State v. Eugene

Decision Date31 October 1983
Docket NumberNo. 926,926
Citation340 N.W.2d 18
PartiesSTATE of North Dakota, Plaintiff and Appellee, v. Donald J. EUGENE, Defendant and Appellant. Crim.
CourtNorth Dakota Supreme Court

Gail Hagerty, States Atty., Bismarck, for plaintiff and appellee; argued by Gail Hagerty, States Atty., Bismarck.

Bickle, Coles & Snyder, Bismarck, for defendant and appellant; argued by James J. Coles, Bismarck.

ERICKSTAD, Chief Justice.

This is an appeal by the defendant, Donald J. Eugene, from a judgment and sentence of conviction entered upon a jury verdict finding him guilty of the offense of burglary. We affirm.

On July 11, 1982, at approximately 11:33 p.m., an alarm system installed in a Bismarck restaurant known as Caspar's East Forty [hereinafter referred to as Caspar's or restaurant] sounded at the Bismarck police station. Officer Jack Schulz, in response to a dispatch signal, arrived at the restaurant, which was closed for business, at approximately 11:37 p.m. He parked his patrol vehicle and began inspecting the doors and windows of the restaurant.

Officer Schulz testified that he observed, while in the process of his inspection, an individual, later identified as Donald J. Eugene, leaning into the open right rear window of a 1965 Chevrolet Belair automobile. The automobile was parked in the parking lot of a neighboring motel, located directly to the rear of the restaurant, known as the Econ-O-Inn. Officer Schulz testified further that he observed Eugene pull himself out of the window and turn. Officer Schulz then yelled and Eugene "took off at between a run and a jog" away from the automobile toward the Econ-O-Inn. Subsequently, in response to Officer Schulz's order to "stop and come over", Eugene stopped, walked toward Officer Schulz, and properly identified himself to the officer. Officer Schulz testified that he did not observe anyone else, other than Eugene, in the area of the restaurant or the parking lot of the Econ-O-Inn upon and after his arrival at the scene.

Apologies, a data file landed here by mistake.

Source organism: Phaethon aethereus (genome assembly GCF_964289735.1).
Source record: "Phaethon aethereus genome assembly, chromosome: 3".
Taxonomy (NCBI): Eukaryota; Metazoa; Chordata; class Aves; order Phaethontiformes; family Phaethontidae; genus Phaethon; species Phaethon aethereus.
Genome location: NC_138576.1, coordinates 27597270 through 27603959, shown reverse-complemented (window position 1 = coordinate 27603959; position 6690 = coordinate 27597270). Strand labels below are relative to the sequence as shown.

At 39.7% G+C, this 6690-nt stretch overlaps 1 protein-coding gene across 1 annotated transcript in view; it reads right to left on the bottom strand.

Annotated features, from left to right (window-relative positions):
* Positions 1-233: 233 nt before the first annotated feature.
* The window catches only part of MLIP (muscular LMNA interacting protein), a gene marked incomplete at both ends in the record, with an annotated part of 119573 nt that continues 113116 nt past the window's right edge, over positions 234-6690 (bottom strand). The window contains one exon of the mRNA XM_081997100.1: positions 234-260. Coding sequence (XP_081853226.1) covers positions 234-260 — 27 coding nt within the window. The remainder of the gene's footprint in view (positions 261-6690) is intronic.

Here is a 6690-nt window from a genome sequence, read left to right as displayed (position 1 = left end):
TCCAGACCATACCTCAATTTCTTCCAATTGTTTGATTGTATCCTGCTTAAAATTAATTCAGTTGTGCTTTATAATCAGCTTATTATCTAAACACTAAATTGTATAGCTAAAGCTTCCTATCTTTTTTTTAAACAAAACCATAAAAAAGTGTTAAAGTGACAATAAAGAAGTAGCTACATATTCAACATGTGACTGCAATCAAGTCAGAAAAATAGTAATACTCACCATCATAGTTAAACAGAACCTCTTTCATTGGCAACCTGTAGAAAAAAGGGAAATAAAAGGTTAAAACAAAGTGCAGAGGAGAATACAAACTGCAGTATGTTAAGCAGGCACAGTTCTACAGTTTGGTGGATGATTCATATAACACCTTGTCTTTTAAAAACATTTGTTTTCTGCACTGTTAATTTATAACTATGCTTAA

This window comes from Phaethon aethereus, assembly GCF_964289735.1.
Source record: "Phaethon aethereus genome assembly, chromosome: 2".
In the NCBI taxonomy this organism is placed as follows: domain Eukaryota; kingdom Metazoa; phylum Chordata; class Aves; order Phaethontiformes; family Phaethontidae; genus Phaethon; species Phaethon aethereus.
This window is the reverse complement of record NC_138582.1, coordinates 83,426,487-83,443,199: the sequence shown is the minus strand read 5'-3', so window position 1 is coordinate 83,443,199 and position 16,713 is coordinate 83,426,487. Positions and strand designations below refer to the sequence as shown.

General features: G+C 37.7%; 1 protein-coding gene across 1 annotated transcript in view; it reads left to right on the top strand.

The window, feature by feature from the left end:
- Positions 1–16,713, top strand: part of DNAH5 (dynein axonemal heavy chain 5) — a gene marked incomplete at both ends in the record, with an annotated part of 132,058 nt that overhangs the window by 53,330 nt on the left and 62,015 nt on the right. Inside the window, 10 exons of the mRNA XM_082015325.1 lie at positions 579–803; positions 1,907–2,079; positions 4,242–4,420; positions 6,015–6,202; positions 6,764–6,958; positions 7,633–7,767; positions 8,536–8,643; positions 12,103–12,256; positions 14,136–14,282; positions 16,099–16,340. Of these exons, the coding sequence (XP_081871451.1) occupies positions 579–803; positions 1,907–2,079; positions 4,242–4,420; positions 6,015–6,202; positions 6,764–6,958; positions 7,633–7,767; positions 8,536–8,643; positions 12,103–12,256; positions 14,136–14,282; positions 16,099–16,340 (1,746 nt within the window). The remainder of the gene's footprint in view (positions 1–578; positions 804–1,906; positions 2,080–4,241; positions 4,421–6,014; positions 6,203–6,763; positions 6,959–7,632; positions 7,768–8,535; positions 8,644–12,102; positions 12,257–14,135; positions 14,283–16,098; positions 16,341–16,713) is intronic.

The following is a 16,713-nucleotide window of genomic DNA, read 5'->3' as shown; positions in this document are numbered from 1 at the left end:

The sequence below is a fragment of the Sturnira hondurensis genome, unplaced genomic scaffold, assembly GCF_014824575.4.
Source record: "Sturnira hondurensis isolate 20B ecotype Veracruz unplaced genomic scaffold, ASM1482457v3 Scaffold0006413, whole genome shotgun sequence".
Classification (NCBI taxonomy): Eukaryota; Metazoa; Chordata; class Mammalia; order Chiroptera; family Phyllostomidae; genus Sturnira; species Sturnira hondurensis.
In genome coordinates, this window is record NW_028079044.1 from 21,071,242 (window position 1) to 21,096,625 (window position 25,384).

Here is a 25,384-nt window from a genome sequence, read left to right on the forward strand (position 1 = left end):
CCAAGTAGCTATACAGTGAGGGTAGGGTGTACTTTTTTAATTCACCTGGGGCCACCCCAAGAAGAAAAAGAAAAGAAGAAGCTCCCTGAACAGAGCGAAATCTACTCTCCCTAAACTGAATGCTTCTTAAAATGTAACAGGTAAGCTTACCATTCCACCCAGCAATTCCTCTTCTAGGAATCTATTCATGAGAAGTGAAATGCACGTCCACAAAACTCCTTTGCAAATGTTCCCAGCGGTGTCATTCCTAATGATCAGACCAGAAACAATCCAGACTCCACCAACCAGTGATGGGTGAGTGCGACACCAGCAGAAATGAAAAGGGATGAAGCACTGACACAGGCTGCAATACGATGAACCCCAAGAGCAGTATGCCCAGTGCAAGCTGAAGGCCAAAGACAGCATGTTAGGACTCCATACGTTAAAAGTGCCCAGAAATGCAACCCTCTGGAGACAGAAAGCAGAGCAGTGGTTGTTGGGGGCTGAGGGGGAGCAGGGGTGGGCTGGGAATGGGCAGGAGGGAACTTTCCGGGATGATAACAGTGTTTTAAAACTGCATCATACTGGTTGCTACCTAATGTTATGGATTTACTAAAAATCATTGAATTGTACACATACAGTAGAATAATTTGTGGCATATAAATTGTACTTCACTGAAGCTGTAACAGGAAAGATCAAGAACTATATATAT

Eugene's trial testimony was, in one important respect, contrary to that of Officer Schulz. Eugene did not dispute the fact that he was present in the parking lot of the Econ-O-Inn on the evening of July 11, 1982. He testified, however, that he did not lean into the window of the automobile as Officer Schulz allegedly observed. At trial Eugene recounted the events of the evening and his reason for being near the restaurant. He testified that, prior to his encounter with Officer Schulz, a friend dropped him off at the Ramada Inn, another motel located near the restaurant, so that he could locate another friend, Robert Arthlind, whom Eugene believed was staying there. Upon inquiry at the Ramada Inn, however, Eugene discovered that no registration existed for Arthlind. Eugene testified that he then telephoned his girlfriend, Karen Fredericks, from the Ramada Inn to see if she knew where Arthlind was staying. Fredericks testified that Eugene called her and told her that he was going to look for Arthlind at the Econ-O-Inn.

Eugene testified that, in his effort to locate Arthlind, he left the Ramada Inn, and was jogging through the parking lot of the Econ-O-Inn on his way to the Econ-O-Inn itself, when he heard the shouts of Officer Schulz. Eugene explained to the officer, after being informed of the burglary, that he was not even close to Caspar's, that he had come to see a friend, and then pointed out a pick-up truck in the parking lot which he thought belonged to Arthlind. Eugene alleged at trial that Officer Schulz arrested him because he was "in the area."

The remaining facts are not in dispute. Officer Schulz noticed, while waiting with Eugene for the arrival of other officers, that a gate providing entry to an outside enclosure annexed to the rear of Caspar's was partially open. The enclosed area, surrounded by a fence and partial roof, provides access to a walk-in freezer wherein meat products used by Caspar's are stored. Upon entering the enclosed area, Officer Schulz discovered boxes of meat outside the freezer. A steak knife, used to open a latch on the freezer door handle, and padlock, used to lock the freezer door, were found on a grease barrel just outside the freezer door. The freezer door was open.

Officer Schulz then inspected the automobile into which Eugene was allegedly leaning and discovered, on the right rear seat and floor, packages of prime rib and ham determined later to be missing from the restaurant's freezer. Also found inside the automobile, underneath the packages of meat, were a hammer and tire iron. The keys to the automobile were also found inside the automobile. Officer Schulz testified that the automobile in which the meat products were discovered is registered to another individual, Gary Potter. An unsuccessful attempt was made by the State to personally serve Potter with a subpoena to appear at Eugene's trial. Eugene testified that he knew Potter "casually."